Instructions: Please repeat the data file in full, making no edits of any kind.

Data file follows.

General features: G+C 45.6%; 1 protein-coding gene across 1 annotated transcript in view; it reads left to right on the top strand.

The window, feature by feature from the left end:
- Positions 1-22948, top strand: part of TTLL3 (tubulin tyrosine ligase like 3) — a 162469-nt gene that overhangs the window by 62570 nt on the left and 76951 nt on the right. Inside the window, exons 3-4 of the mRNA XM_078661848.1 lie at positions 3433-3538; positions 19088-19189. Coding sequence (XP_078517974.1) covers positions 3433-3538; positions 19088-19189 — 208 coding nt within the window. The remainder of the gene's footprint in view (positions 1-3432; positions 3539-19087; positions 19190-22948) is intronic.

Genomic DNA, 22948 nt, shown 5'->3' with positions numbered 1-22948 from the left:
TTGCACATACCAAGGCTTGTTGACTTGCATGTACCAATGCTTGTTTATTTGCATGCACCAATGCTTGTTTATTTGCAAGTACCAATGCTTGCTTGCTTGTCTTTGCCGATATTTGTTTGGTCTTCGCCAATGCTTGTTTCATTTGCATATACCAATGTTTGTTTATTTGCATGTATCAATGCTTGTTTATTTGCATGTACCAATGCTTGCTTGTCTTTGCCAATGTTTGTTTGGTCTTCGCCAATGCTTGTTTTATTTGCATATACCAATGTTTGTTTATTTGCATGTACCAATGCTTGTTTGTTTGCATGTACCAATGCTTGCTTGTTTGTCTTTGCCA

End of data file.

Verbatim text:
General features: G+C 45.6%; 1 protein-coding gene across 1 annotated transcript in view; it reads left to right on the top strand.

The window, feature by feature from the left end:
- Positions 1-22948, top strand: part of TTLL3 (tubulin tyrosine ligase like 3) — a 162469-nt gene that overhangs the window by 62570 nt on the left and 76951 nt on the right. Inside the window, exons 3-4 of the mRNA XM_078661848.1 lie at positions 3433-3538; positions 19088-19189. Coding sequence (XP_078517974.1) covers positions 3433-3538; positions 19088-19189 — 208 coding nt within the window. The remainder of the gene's footprint in view (positions 1-3432; positions 3539-19087; positions 19190-22948) is intronic.

Genomic DNA, 22948 nt, shown 5'->3' with positions numbered 1-22948 from the left:
TTGCACATACCAAGGCTTGTTGACTTGCATGTACCAATGCTTGTTTATTTGCATGCACCAATGCTTGTTTATTTGCAAGTACCAATGCTTGCTTGCTTGTCTTTGCCGATATTTGTTTGGTCTTCGCCAATGCTTGTTTCATTTGCATATACCAATGTTTGTTTATTTGCATGTATCAATGCTTGTTTATTTGCATGTACCAATGCTTGCTTGTCTTTGCCAATGTTTGTTTGGTCTTCGCCAATGCTTGTTTTATTTGCATATACCAATGTTTGTTTATTTGCATGTACCAATGCTTGTTTGTTTGCATGTACCAATGCTTGCTTGTTTGTCTTTGCCA